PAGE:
GM To Pause Production At Truck And Corvette Assembly Plants Due To Parts Shortages


General Motors said earlier this week that it will temporarily stop production at its pickup truck assembly plants in Silao, Mexico and Bowling Green, Kentucky, USA following supply shortages.

The Mexican plant’s production pause will last roughly one week and has been precipitated by a lack of semiconductor chips. The American plant, meanwhile, where the Corvette is being made is being put on hiatus until after Labor Day due to an issue unrelated to semiconductors, reports the Detroit Bureau.

“We are actively working with our suppliers to resolve issues as they arise to meet pent up customer demand for our vehicles,” said David Barnas, a GM spokesperson. “We expect Silao Assembly to resume production on Monday, Sept. 5, and Bowling Green Assembly to resume production on Tuesday, Sept. 6, following GM’s annual observance of Labor Day.”

Read Also: Toyota Profits Plunge 42% As A Result Of Rising Costs, Supply Chain Problems

Shortages in supply have affected nearly every automaker over the past couple of years, and disruptions have been particularly impactful at plants in China, where COVID waves and a climate crisis have stopped production at several plants.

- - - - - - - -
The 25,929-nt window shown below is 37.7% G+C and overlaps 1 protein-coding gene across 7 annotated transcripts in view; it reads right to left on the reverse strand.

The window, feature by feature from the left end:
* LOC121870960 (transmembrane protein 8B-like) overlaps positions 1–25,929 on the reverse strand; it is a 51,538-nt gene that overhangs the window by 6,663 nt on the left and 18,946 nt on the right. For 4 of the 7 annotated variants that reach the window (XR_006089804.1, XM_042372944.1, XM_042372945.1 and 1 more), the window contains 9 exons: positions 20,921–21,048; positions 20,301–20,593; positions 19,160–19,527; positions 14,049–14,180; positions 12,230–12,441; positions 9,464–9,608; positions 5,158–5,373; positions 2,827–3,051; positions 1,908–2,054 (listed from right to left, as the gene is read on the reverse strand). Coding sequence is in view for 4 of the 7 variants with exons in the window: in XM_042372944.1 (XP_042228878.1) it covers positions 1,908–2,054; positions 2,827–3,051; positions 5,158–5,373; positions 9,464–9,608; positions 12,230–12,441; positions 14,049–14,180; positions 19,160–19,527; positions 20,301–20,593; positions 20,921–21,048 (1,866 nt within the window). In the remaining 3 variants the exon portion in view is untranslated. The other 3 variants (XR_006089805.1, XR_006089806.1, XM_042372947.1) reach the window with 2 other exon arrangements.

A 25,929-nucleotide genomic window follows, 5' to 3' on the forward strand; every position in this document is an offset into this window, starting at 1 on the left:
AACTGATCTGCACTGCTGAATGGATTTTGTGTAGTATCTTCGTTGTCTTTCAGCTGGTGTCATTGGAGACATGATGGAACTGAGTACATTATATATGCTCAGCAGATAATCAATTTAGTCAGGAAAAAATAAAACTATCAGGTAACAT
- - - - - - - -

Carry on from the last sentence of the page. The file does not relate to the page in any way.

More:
In Europe, too, the issue prompted Stellantis to shut production in France and Spain, and even at its plant in Ontario, Canada. General Motors, though, had been running relatively smoothly all year, according to Barnas.

“Our production in North America has been relatively strong and stable since the third quarter of last year,” he said. “However, short-term supply chain disruptions continue to occur, which has led us to make these production adjustments.”

Despite that, the company disclosed that it was storing up to 95,000 high-end trucks at the end of the second quarter, waiting for chips in order to finish them and send them to customers. The automaker, though, says that the lessons learned in this time will actually make help it in the long run.

“We’ve had to learn a lot about managing the supply chain more aggressively,” Paul Jacobson, GM’s chief financial officer, said earlier this month. “It has been noisier for longer than we would have liked. We have reduced then number of chip families by 95 percent. The simplification is going to be tremendously beneficial to us.”


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